Women Are Turning to Crowdfunding Because They’re Shut Out of Traditional Lending
The gender pay gap is real, pervasive, and expansive, and it occurs across almost all industries and occupations. In fact, it isn’t just about traditional employment—even small business owners seeking financing face similar issues.
Welcome to the funding gap.
According to data collected and analyzed by Fundera, female entrepreneurs receive fewer loans, of smaller amounts, and for higher interest rates than men. They get approved for shorter loans—which tend to be more expensive—more often than men as well.
It’s yet another form of the pay gap, existing in part because of the lack of diversity and inherent biases of the people and institutions that extend loans, or agree to invest in new ventures.
Instead, more women have had to turn to crowdfunding in order to obtain the funds they need to seed or grow their businesses.
Crowdfunding levels the playing field, because while investors and lenders represent a narrow slice of the population (mainly white men), crowdfunding backers are made up of a more representative cross-section of society—including, of course, women.
What is the funding gap?
Before we can understand why women fare better in crowdfunding rounds, let’s look at the state of funding and gender. Fundera broke down the individual factors that culminate in women receiving less traditional funding, and at worse rates, than men. It’ll look familiar if you’ve been paying attention to the biases and barriers women face in the workplace:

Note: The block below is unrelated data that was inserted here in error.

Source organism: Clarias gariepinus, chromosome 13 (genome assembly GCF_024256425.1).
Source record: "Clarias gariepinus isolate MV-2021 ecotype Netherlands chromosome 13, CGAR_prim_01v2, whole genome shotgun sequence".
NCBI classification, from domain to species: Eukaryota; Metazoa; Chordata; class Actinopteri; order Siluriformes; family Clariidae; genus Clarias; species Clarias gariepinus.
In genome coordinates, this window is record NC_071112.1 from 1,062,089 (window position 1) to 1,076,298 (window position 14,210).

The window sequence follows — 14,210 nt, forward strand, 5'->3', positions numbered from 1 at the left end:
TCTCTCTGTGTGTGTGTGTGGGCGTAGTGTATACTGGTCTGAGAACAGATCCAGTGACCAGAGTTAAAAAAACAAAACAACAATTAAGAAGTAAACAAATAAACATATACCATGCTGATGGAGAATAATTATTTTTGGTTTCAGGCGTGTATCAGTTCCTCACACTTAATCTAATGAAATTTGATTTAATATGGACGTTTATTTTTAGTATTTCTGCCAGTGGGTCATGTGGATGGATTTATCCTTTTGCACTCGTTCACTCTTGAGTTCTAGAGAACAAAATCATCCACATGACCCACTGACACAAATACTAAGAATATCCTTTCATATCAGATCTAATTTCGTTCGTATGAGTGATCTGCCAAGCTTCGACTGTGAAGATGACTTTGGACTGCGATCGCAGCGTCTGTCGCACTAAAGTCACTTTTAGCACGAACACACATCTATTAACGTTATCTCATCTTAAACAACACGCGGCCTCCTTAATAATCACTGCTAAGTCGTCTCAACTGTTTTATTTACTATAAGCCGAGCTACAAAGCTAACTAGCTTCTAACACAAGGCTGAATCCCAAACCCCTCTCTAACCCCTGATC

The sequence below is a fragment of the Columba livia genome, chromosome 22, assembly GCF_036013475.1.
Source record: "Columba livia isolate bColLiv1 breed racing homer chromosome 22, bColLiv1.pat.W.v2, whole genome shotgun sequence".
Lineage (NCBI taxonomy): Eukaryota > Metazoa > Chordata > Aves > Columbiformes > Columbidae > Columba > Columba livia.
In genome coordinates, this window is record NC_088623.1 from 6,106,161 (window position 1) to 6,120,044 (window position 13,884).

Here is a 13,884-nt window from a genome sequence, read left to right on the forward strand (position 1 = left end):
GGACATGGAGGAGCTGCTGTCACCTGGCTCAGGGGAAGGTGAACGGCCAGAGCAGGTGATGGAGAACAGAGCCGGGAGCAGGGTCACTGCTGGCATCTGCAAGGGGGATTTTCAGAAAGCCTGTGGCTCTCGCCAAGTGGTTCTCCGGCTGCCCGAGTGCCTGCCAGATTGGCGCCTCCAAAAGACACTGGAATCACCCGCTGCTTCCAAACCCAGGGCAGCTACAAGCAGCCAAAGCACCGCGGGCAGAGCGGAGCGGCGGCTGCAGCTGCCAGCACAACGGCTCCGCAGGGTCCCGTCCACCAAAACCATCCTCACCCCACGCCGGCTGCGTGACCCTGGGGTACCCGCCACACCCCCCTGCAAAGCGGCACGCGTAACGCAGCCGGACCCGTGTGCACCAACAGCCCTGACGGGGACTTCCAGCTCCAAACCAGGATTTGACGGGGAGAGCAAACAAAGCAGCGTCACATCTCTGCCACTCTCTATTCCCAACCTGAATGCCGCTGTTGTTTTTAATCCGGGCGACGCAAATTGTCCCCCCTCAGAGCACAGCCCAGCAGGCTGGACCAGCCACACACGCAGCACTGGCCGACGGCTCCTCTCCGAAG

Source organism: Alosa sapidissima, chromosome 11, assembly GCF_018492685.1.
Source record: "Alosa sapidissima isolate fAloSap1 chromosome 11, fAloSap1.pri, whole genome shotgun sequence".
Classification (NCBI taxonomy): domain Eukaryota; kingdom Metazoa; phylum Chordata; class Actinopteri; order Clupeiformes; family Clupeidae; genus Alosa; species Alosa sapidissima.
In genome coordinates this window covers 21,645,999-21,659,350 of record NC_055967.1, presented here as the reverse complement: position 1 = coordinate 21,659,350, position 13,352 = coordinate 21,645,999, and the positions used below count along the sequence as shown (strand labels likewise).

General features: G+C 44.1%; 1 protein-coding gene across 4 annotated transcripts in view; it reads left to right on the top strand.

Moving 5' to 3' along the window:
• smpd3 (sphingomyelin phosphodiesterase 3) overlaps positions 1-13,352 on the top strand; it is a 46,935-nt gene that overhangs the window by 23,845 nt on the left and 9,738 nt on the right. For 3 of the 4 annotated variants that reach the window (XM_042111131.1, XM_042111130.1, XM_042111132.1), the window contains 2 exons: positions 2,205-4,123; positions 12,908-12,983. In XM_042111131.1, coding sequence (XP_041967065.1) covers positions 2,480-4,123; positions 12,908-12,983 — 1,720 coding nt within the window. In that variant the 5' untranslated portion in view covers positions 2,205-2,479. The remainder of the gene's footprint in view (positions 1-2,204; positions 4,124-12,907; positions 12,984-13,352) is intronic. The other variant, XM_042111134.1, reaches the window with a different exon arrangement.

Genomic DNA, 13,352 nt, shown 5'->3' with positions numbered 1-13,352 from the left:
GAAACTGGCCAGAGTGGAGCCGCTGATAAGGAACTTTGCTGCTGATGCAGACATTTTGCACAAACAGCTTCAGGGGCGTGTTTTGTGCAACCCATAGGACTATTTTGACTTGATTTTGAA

- Women ask for less money—about $35,000 less than men, on average.
- Women-owned businesses receive more short-term loans—which are typically the smallest loans, with the largest interest rates.
- Women pay higher interest rates—on average, 13% higher interest rates for the same product that men receive.
- Women have lower credit scores—this is likely due to the wage gap and affects the kind of loans women are able to access.
- Women have worse credit utilization rates—this factor, the result of men having higher credit limits due to larger incomes, also affects the loan options available.
- Women tend to own younger businesses—which, while it reflects recent excitement about female entrepreneurship, represents the barriers that stand in their way of their success.
When applying for funding using traditional lenders, women-owned businesses account for just 4.4% of all dollars lent to small businesses annually. Even from the SBA, which claims to prioritize lending to women- and minority-owned businesses, women receive 2.5 times less money than men do, according to the Fundera report.
The biases at work
The lending and finance world is increasingly driven by algorithms, which might look at a woman business owner’s application, see her lower credit utilization rate (as compared to a man who also applied recently), and deny approval without taking larger societal factors into account.
But even where humans are involved, the results aren’t pretty: Just 8% of the partners of the top 100 venture firms worldwide are women, and SBA research shows that the gender and racial makeup of investment …read more
Read more here:: allbusiness.com